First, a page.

ribs have connective tissue that makes them tough. proper cooking breaks down that connective tissue and makes them tender.
You are correct that Tony Romas isn’t that good.
Rubs add flavor.
Brown sugar is a major compenent in many rubs. So is paprika. But not in every rub.

speaking about baby back or spares (St. Louis cut is my preference) here is what I do.
I may brine them for a short period of time (1-2 hours)
I apply a rub (whatever strikes a fancy this week, I use many different ones)
I put them on the grill direct at a very low temp (200-250F)
Turn every 30-45 minutes
after 3 hours I put the racks into tightly wrapped foil, and return them to the BBQ
After 1 hour in foil, back on the grill direct.
add sauce (if you wish, I usually don’t)
Turn every few minutes until ready to go. (about another 30-60 minutes)
Eat, enjoy.

Ribs will be done when the meat has pulled back from the bones by about 1/2-3/4" When properly done, a simple twist of the wrist will remove the bone clean from the meat.
If you want more feel free to e mail me, addy is in my profile.

I take lots of shortcuts. In the morning before I go to work, I put the ribs in my crockpot (before I put them in the refrigerator the night before, I put a rub on the ribs), and cook them on low for 10+ hours till I get home. Then, I put the ribs on a baking sheet and crank the oven temperature to about 350° and baste them every ten minutes (for about 30 minutes total) with a commercial BBQ sauce that is smoky, sweet and not too spicy. I load up my plate with lip smacking, fall off the bone ribs and coleslaw that, along with a cold beer, prove to me that God loves me and wants me to be happy. By the way, if you line the baking sheet with a silicone mat, the clean up is a lot easier.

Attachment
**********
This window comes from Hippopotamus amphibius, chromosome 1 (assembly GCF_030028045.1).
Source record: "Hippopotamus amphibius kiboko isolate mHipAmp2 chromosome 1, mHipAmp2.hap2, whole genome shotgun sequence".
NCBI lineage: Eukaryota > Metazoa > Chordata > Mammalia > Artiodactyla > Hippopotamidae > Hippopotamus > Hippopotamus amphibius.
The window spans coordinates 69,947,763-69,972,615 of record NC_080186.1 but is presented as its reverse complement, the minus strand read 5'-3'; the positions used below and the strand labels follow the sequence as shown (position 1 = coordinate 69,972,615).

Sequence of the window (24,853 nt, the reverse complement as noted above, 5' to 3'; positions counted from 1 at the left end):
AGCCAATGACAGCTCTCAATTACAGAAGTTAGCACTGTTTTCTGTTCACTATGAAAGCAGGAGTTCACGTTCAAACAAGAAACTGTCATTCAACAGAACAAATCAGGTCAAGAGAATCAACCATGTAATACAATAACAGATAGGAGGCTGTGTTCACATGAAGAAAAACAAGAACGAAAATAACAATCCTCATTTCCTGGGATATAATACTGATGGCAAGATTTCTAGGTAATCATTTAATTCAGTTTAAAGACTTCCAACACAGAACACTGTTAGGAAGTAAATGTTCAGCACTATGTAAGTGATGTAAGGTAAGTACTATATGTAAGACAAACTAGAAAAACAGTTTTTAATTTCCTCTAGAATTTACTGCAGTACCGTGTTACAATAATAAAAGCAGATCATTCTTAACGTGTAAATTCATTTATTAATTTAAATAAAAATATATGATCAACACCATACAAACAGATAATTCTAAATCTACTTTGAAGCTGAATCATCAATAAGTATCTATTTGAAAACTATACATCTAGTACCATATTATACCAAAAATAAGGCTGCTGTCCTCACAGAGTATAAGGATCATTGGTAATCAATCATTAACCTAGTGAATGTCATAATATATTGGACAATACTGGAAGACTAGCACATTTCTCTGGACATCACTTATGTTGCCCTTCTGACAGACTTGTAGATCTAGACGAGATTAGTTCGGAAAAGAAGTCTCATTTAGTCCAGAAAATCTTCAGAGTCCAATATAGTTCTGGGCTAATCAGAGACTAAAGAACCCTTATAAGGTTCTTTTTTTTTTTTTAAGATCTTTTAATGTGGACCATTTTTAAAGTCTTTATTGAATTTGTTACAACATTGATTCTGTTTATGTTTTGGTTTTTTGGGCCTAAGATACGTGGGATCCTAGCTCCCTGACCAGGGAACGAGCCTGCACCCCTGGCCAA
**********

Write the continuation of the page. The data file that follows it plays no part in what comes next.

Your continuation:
Holy Crap! That’s a long time to grill ribs. Wow. I guess I’m too impatient to spend a day cooking something on the grill.

Sounds yummy though!

Aaah, but when you’ve tasted something prepared that way, you realize that it was more than worth the wait.

I find that my (pork/spare) ribs are done after a mere 2 or 2 1/2 hours on a 200-250 grill. I use a dry rub and let them sit in it for at least six hours beforehand.

If you’re in more of a hurry than that, try James Beard’s fave rib recipe – salt and pepper heavily, then stick in a 400 oven for an hour, turning halfway through. This makes a delightful rack, and you really taste the pork.

Generally I cook for 4 hours at 225, basting periodically if I’m heating them directly, or just leaving them be if I’ve got them wrapped in foil. I’m thinking that finishing them off at 350 for half an hour, like medstar is suggesting could get me closer to the kind of texture I’m looking for.

I have found that I like the Memphis-style dry rub, which can be used in lieu of sauce, but It seems almost superfluous to use it as a rub. I mean, it’s nice that it’s nearly impossible to overdo it, but it seems like I could be using a different rub and then seasoning with the Memphis rub afterward.

But what to put in a rub? Brown sugar seems to be favored. Garlic and onion powder also seem pretty universal. Then there’s Cayenne pepper. What else would be really scrummy?

Here’s a link to the dry rub I use

Rustic Rub